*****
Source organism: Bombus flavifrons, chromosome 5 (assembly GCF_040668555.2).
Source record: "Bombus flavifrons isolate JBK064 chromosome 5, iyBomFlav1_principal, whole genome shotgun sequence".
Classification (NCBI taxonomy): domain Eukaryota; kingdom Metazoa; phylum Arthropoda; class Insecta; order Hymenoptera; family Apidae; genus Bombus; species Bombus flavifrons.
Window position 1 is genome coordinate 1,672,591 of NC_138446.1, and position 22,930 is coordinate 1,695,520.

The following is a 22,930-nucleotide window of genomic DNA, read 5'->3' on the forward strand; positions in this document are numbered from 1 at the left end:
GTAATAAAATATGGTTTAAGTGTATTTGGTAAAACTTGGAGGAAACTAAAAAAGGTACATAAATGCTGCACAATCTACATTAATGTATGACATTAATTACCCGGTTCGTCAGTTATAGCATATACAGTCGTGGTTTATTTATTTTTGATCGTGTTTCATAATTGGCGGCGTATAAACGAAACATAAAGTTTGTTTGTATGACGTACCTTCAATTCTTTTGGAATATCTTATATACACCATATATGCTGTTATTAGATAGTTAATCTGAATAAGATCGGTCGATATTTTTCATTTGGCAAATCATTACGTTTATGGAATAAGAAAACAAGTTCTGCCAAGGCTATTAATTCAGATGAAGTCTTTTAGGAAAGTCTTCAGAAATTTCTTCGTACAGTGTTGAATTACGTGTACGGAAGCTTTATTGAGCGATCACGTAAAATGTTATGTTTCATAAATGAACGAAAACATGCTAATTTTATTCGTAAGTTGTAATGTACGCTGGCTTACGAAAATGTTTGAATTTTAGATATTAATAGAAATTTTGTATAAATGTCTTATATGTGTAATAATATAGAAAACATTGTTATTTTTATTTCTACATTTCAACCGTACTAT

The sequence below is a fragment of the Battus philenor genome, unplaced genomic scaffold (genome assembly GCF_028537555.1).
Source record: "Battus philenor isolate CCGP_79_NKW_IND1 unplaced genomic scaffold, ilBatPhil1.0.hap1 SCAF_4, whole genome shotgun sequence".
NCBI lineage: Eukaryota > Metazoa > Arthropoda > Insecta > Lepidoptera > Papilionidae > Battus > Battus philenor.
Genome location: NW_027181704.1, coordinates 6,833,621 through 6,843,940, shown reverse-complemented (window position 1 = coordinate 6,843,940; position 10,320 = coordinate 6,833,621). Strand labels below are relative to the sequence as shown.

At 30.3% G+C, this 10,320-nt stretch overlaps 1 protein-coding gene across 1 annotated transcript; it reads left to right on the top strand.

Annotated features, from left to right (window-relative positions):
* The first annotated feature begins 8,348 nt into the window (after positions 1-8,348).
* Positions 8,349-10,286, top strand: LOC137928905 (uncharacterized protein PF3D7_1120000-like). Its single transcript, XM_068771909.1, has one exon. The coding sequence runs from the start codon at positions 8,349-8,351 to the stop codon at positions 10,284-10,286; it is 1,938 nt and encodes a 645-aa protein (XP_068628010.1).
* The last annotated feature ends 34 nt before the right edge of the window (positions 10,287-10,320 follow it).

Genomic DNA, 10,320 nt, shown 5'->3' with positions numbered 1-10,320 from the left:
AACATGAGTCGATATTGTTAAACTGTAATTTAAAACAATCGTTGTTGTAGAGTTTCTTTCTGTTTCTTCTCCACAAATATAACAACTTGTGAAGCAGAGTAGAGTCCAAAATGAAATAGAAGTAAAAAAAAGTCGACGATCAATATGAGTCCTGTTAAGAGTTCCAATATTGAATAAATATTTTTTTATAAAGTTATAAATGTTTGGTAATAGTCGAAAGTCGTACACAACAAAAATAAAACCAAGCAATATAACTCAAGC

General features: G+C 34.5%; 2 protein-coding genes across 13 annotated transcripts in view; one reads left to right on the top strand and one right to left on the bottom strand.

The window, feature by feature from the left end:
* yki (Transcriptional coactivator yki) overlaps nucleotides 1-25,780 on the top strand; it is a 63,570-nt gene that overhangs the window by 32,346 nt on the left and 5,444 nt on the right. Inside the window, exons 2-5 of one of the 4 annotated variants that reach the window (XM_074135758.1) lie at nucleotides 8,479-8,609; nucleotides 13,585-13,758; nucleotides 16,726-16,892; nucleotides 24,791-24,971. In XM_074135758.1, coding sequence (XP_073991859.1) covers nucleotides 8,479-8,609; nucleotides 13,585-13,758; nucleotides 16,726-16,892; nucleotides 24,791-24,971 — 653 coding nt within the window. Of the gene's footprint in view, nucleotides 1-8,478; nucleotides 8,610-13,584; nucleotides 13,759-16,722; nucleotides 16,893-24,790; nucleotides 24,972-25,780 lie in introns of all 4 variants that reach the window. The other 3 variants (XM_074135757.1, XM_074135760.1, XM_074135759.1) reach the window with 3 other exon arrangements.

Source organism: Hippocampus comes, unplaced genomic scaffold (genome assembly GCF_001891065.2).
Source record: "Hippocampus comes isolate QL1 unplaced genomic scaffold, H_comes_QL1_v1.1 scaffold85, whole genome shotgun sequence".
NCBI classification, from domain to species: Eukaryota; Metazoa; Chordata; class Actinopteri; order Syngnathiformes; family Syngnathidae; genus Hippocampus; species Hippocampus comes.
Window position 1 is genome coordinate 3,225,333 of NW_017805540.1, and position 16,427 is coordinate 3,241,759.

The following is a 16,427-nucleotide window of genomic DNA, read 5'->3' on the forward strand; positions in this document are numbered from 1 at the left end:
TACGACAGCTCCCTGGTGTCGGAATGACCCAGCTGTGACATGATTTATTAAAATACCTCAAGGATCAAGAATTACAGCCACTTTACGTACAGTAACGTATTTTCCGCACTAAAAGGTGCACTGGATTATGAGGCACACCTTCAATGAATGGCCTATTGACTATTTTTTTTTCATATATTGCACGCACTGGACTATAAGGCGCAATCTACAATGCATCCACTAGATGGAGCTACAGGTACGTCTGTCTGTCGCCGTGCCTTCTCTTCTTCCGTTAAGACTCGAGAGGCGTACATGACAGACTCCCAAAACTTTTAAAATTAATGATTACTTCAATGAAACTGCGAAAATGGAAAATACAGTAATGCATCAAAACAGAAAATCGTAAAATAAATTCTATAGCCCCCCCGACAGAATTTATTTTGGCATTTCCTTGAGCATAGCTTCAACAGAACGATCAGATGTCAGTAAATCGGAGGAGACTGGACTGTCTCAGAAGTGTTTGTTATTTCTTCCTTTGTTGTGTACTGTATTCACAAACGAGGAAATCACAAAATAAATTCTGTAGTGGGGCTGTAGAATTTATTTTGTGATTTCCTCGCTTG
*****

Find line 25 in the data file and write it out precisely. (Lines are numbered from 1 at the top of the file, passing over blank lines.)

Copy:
The following is a 16,427-nucleotide window of genomic DNA, read 5'->3' on the forward strand; positions in this document are numbered from 1 at the left end: